Maurice Sendak appreciation: Author left mark on Baltimore readers

Author Maurice Sendak (left) and Sanford Unger lead a procession during Goucher's commencement in 2004.
Author Maurice Sendak (left) and Sanford Unger lead a procession during Goucher's commencement in 2004. (Jim Burger, Handout photo)

Somewhere the wild things are roaring their terrible roars and gnashing their terrible teeth and rolling their terrible eyes and showing their terrible claws.

They're mourning their creator, children's book author Maurice Sendak, who stepped into his private boat on Tuesday and waved goodbye.

The 83-year-old Sendak died Tuesday morning at a hospital in Connecticut, four days after suffering a stroke.

"When I heard the news on the radio, it was just a punch in the gut," said Selma Levi, who supervises the children's department of the Central Branch of the Enoch Pratt Free Library.

"I know he was older. But I thought, 'He just can't be gone.'"

Though Sendak was the author and illustrator of 20 children's books (the 21st is scheduled to be published posthumously), he is loved most for his 1963 classic, "Where the Wild Things Are."

For nearly 50 years, the story of Max and the monsters he tamed has given children tacit permission to be their most beastly selves, while reassuring them that they can return at any time to the warmth of their beds, a hot supper, and their parents' unconditional love.

Levi began reading "Where the Wild Things Are" to her son Adam in 1994, when he was 3 years old.

"If you give a child one book when he is 3 years old, it should be that book," Levi said.

"We gave Adam a stuffed animal of one of the wild things, and he would take it to bed with him every night. He insisted that I talk to him in my wild things voice. I read that book to him for the next three to four years. The story still resonates with children, even when they're supposedly 'too old' for picture books."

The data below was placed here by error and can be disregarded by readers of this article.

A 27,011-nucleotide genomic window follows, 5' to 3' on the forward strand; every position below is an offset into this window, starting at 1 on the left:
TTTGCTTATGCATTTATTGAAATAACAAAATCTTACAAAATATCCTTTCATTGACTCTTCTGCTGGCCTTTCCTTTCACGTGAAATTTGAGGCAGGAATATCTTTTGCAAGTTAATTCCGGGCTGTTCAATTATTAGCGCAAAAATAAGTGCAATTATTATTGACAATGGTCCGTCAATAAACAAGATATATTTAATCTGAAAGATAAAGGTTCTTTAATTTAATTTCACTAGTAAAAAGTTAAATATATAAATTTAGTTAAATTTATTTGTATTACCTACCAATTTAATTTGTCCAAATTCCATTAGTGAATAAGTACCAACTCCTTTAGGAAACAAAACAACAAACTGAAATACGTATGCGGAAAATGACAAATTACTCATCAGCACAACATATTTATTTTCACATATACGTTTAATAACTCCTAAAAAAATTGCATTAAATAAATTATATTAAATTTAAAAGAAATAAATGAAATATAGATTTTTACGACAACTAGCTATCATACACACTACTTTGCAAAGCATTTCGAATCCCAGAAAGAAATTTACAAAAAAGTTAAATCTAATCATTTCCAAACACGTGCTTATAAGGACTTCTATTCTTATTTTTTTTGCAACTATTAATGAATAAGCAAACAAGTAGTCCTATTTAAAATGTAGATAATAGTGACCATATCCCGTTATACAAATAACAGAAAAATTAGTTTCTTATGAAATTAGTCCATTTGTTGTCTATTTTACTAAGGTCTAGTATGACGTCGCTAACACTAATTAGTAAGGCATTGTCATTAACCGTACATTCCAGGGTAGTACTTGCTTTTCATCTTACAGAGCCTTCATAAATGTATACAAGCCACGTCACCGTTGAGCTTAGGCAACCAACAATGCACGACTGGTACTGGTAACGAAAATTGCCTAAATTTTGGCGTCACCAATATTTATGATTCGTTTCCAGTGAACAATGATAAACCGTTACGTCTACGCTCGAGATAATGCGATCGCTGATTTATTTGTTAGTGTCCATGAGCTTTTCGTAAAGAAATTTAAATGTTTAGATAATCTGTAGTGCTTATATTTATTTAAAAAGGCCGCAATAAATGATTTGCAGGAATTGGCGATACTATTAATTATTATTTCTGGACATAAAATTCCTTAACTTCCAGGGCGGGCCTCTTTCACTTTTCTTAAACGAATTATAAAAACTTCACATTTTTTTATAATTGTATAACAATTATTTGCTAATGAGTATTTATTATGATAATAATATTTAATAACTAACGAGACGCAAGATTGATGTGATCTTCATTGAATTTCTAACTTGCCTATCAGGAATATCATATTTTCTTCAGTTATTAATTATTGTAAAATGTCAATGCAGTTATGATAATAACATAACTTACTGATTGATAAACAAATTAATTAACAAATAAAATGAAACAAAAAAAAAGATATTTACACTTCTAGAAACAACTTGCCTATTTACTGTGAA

For that matter, she said, adults frequently check out copies of that book. And they don't always pretend that they're borrowing it for their offspring.

"That book was ground-breaking," Levi said, "and they want to relive that pleasure. No one who reads it again as an adult is ever disappointed."

If Sendak's books have been a formative influence on two generations of children, it's probably because the place from which the author wrote was so dark.

Goucher College President Sanford J. Ungar recalls a 1981 interview with Sendak on National Public Radio that quickly turned into an on-air therapy session — for both men. (At the time, Ungar was a host of the show "All Things Considered.")

"For some reason, it was just a very emotional interview," Ungar recalled.

"What I remember very vividly and with some degree of awkwardness is that when we came out of the studio, we were both in tears.

"He had a very traumatic childhood, and he told me amazing things about how those early experiences fed into his books. For instance, the wild things were patterned after some of his relatives who survived the Holocaust. He was frightened of them as a child.

" 'In the Night Kitchen' is about all the nightmares and fears he had as a child of falling into a bottle of milk. If you read that book closely, it's full of psychological insights."

The interview made such a strong impression on both men that Sendak requested that it be reprised when he delivered the commencement address at Goucher College in 2004.

Children instantly were entranced by Sendak's books. Their parents were another story.

When "In the Night Kitchen" was published in 1970, it included an anatomically correct illustration of baby Mickey, complete with genitals. Librarians and parents nationwide promptly covered the infant's bottom with an inked-on diaper.

"When I taught kindergarten in the 1970s, those books wore out so often that I was always buying new copies," said Mona Kerby, who coordinates McDaniel College's graduate program in writing children's and young adult fiction.

"Adults found the stories frightening. But I never had a child who was scared by them."

Kerby frequently holds Sendak's books up as a model for her aspiring writers.

"Every word is essential," she said. "The books are poetic, rhythmic and sparse, and yet they tell a powerful story. They show you that children are stronger and need less protection than most adults think."

Perhaps it's not surprising that the boy who remembers being haunted by the Lindbergh kidnapping grew up to be a crotchety adult nicknamed "Morose Sendak."

"He was quite eccentric, there's no question about it," Ungar said.

When he was the Goucher commencement speaker, Sendak made an unusual request.

"He had to have a very large number of pillows in his hotel room," Ungar recalled. "There had to be enough to completely surround himself in bed."

It seems that even the king of the monsters, sailing back over a year, in and out of weeks and through a day, never stopped needing to end his voyages in the comfort of a soft bed.

An earlier version of this article misspelled the name of Goucher College President Sanford J. Ungar. The Sun regrets the error.